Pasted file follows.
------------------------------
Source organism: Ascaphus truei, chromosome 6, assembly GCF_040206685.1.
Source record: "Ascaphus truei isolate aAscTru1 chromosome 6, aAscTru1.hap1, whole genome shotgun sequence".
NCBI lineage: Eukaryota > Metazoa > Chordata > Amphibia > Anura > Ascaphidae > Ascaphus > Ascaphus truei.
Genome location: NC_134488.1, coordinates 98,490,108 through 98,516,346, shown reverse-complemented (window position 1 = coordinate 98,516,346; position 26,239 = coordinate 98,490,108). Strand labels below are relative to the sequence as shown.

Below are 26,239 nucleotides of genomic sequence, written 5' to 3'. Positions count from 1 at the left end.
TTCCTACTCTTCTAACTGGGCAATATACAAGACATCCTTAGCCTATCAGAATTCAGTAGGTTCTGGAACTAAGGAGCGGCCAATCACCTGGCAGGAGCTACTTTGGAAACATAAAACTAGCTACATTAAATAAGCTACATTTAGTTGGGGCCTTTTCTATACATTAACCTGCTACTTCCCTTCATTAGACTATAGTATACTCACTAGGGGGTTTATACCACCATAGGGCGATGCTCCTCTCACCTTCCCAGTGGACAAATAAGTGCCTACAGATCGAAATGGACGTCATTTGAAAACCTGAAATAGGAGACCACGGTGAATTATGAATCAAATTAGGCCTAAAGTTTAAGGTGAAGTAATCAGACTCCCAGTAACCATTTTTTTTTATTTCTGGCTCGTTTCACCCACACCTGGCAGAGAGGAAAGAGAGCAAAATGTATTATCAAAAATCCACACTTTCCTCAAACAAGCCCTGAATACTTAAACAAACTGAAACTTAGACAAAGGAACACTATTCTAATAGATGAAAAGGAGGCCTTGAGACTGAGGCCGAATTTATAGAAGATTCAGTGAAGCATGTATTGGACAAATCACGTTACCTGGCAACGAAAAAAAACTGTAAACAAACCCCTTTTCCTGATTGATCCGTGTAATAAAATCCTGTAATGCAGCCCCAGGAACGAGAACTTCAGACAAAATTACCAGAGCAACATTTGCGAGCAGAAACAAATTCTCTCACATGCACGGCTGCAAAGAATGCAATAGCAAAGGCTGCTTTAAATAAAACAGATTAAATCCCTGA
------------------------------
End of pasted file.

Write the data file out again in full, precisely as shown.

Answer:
Source organism: Ascaphus truei, chromosome 6, assembly GCF_040206685.1.
Source record: "Ascaphus truei isolate aAscTru1 chromosome 6, aAscTru1.hap1, whole genome shotgun sequence".
NCBI lineage: Eukaryota > Metazoa > Chordata > Amphibia > Anura > Ascaphidae > Ascaphus > Ascaphus truei.
Genome location: NC_134488.1, coordinates 98,490,108 through 98,516,346, shown reverse-complemented (window position 1 = coordinate 98,516,346; position 26,239 = coordinate 98,490,108). Strand labels below are relative to the sequence as shown.

Below are 26,239 nucleotides of genomic sequence, written 5' to 3'. Positions count from 1 at the left end.
TTCCTACTCTTCTAACTGGGCAATATACAAGACATCCTTAGCCTATCAGAATTCAGTAGGTTCTGGAACTAAGGAGCGGCCAATCACCTGGCAGGAGCTACTTTGGAAACATAAAACTAGCTACATTAAATAAGCTACATTTAGTTGGGGCCTTTTCTATACATTAACCTGCTACTTCCCTTCATTAGACTATAGTATACTCACTAGGGGGTTTATACCACCATAGGGCGATGCTCCTCTCACCTTCCCAGTGGACAAATAAGTGCCTACAGATCGAAATGGACGTCATTTGAAAACCTGAAATAGGAGACCACGGTGAATTATGAATCAAATTAGGCCTAAAGTTTAAGGTGAAGTAATCAGACTCCCAGTAACCATTTTTTTTTATTTCTGGCTCGTTTCACCCACACCTGGCAGAGAGGAAAGAGAGCAAAATGTATTATCAAAAATCCACACTTTCCTCAAACAAGCCCTGAATACTTAAACAAACTGAAACTTAGACAAAGGAACACTATTCTAATAGATGAAAAGGAGGCCTTGAGACTGAGGCCGAATTTATAGAAGATTCAGTGAAGCATGTATTGGACAAATCACGTTACCTGGCAACGAAAAAAAACTGTAAACAAACCCCTTTTCCTGATTGATCCGTGTAATAAAATCCTGTAATGCAGCCCCAGGAACGAGAACTTCAGACAAAATTACCAGAGCAACATTTGCGAGCAGAAACAAATTCTCTCACATGCACGGCTGCAAAGAATGCAATAGCAAAGGCTGCTTTAAATAAAACAGATTAAATCCCTGA